The Erhu

The erhu is a Chinese traditional bowed stringed instrument more-or-less equivalent to the Western violin. The distinguishing feature of the members of the erhu family is that they are played with the bow-hair inserted between the strings, and examples include the banhu, zhonghu, leihu, zhuihu, jinghu and gaohu. Instruments of this family first made their appearance in the Song dynasty (A.D. 960-1279) but it is only since the 1920s that they have become widespread throughout China. Nowadays, the erhu is considered to be perhaps the instrument most representative of Chinese music. Instruments of this family are used today in the accompanying ensembles to various types of Chinese opera but their primary role is as a solo instrument of distinction for which a wide and varied repertory has been composed.

Colin Huehns and the Erhu

Since Colin has played the violin since the age of four, it seemed logical for him to combine his skill in playing bowed stringed instruments with his interest in Chinese culture and to learn to play the erhu. In 1996, he began studying the erhu at the Xi'an Music Conservatoire with the distinguished virtuoso Jin Wei, living in China and studying the erhu for three years. In 1998, he passed Grade 10 (the highest grade) on the erhu with the mark of distinction. Since his return from China in 1999, he has given lectures and solo recitals on the erhu at Leeds, Edinburgh, Oxford and Bristol Universities, Goldsmiths College (University of London) and Robinson College, Cambridge. He has also given solo erhu recitals for Xi'an Music Radio and broadcast solo for BBC Radio 3. Since 1999, he has taught erhu at the Royal Academy of Music.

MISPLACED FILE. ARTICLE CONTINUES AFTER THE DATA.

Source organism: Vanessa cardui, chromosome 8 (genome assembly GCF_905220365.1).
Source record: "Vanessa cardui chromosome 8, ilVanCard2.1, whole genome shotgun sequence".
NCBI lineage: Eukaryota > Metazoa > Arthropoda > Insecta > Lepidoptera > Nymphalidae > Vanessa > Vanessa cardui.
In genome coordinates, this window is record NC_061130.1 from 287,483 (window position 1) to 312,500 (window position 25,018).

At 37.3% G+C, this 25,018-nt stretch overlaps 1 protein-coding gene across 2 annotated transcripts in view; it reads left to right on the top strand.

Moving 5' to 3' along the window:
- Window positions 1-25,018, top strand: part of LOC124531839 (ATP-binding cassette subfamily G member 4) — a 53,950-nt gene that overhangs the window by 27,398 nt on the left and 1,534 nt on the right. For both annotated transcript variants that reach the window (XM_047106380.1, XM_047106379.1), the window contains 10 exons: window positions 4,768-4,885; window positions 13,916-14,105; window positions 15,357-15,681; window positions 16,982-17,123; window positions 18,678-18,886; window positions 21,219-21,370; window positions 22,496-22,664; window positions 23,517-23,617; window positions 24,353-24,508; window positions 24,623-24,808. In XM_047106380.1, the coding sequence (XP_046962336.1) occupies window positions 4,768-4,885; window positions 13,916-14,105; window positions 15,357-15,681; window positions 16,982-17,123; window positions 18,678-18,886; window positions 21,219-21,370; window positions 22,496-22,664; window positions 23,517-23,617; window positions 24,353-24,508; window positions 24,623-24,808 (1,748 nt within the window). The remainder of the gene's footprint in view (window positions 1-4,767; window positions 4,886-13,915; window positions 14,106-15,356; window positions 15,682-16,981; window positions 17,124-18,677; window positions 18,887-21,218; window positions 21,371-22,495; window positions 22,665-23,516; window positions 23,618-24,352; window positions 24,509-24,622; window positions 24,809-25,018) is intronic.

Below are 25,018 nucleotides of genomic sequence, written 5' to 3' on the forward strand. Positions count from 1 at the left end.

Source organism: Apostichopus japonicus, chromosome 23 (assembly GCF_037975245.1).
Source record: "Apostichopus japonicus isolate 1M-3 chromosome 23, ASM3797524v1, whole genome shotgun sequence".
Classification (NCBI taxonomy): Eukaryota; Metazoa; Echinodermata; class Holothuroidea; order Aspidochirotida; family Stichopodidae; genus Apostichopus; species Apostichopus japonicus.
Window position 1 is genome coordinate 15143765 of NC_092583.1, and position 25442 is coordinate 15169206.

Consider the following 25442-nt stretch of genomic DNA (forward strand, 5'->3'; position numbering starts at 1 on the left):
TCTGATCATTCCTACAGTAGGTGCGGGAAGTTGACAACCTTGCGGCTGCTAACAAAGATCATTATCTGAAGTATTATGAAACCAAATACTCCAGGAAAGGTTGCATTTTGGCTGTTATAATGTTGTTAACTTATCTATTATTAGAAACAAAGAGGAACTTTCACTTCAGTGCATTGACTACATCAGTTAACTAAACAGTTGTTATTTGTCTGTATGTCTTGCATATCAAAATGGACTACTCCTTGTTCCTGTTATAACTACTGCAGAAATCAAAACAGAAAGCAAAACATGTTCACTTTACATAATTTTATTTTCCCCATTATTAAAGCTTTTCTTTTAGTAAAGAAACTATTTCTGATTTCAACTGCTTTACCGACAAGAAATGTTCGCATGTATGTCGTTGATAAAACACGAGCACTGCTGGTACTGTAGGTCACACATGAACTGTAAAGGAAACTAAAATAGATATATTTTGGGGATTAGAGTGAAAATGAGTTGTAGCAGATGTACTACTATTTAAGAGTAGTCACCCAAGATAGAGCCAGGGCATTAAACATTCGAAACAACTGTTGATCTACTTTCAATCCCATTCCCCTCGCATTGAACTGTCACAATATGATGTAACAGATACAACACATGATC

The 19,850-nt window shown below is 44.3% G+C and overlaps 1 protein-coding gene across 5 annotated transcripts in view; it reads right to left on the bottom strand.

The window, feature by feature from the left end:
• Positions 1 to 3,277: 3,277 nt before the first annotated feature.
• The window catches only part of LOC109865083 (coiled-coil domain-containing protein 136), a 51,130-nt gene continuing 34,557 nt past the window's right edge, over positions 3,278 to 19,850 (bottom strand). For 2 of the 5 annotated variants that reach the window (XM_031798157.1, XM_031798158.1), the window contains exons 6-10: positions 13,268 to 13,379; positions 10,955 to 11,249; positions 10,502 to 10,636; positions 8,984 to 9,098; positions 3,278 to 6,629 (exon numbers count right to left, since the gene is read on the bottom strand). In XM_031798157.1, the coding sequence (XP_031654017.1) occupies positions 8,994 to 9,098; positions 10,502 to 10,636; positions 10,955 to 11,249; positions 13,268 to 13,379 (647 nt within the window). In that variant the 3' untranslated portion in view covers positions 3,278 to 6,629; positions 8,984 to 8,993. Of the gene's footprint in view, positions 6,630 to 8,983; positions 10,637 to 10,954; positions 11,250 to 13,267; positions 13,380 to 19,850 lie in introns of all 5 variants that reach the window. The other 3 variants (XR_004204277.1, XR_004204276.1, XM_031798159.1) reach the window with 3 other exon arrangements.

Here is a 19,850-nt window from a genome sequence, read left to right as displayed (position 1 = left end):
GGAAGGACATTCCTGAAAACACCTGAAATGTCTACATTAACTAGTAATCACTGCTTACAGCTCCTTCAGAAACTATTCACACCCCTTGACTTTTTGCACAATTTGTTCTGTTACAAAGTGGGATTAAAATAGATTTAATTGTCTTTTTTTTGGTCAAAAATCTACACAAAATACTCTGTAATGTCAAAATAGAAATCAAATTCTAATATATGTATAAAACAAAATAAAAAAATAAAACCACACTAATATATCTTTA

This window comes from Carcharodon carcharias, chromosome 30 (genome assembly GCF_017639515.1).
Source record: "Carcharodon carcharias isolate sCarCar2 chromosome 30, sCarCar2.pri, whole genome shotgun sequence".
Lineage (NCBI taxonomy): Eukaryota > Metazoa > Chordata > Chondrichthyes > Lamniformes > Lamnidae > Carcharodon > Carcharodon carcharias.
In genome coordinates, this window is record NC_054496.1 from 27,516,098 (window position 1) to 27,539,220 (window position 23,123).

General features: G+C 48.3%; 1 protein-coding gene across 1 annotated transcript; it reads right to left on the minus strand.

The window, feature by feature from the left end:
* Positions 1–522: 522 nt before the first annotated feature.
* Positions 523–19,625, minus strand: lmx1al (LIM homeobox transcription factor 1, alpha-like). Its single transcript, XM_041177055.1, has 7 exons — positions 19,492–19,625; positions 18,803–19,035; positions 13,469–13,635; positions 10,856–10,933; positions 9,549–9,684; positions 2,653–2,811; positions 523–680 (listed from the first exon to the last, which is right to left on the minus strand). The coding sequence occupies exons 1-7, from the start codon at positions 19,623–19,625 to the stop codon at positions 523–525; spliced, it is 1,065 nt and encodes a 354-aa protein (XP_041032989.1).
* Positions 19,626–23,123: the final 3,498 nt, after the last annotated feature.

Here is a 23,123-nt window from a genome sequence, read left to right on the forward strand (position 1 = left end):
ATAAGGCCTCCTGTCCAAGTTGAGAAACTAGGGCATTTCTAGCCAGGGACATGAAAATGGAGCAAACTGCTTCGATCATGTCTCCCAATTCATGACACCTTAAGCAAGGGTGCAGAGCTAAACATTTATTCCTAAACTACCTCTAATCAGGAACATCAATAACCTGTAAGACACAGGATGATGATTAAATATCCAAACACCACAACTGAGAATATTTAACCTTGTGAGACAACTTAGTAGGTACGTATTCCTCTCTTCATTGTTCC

The Exhibition of Chinese Bowed Instruments at the Royal Academy of Music is now closed, but the catalogue is available from Colin at the Royal Academy of music (see home page).

In addition to playing the erhu, he also plays some fifteen or so other instruments of the erhu family. He has researched widely into the history and culture surrounding the erhu and published a number of papers related to this research. As well as composing works himself for the erhu, he has commissioned a number of distinguished British composers to write for the instrument. He is also fluent in Mandarin Chinese.

Colin Huehns and Mongolian Instruments

Colin spent the summer of 1998 studying the chao'er and horsehead fiddle (both bowed stringed Mongolian traditional instruments) and the sihu (a Mongolian four-stringed version of the erhu) at the Fine Arts College in Hohhot in Inner Mongolia.


Colin likes to perform on the instruments of the erhu and horsehead fiddle families. Possible performance venues or contexts include:

* recitals

* public lectures

* functions

* visits to schools to introduce the instruments of the erhu and horsehead fiddle families.

Please contact Colin at the address on the Home Page .

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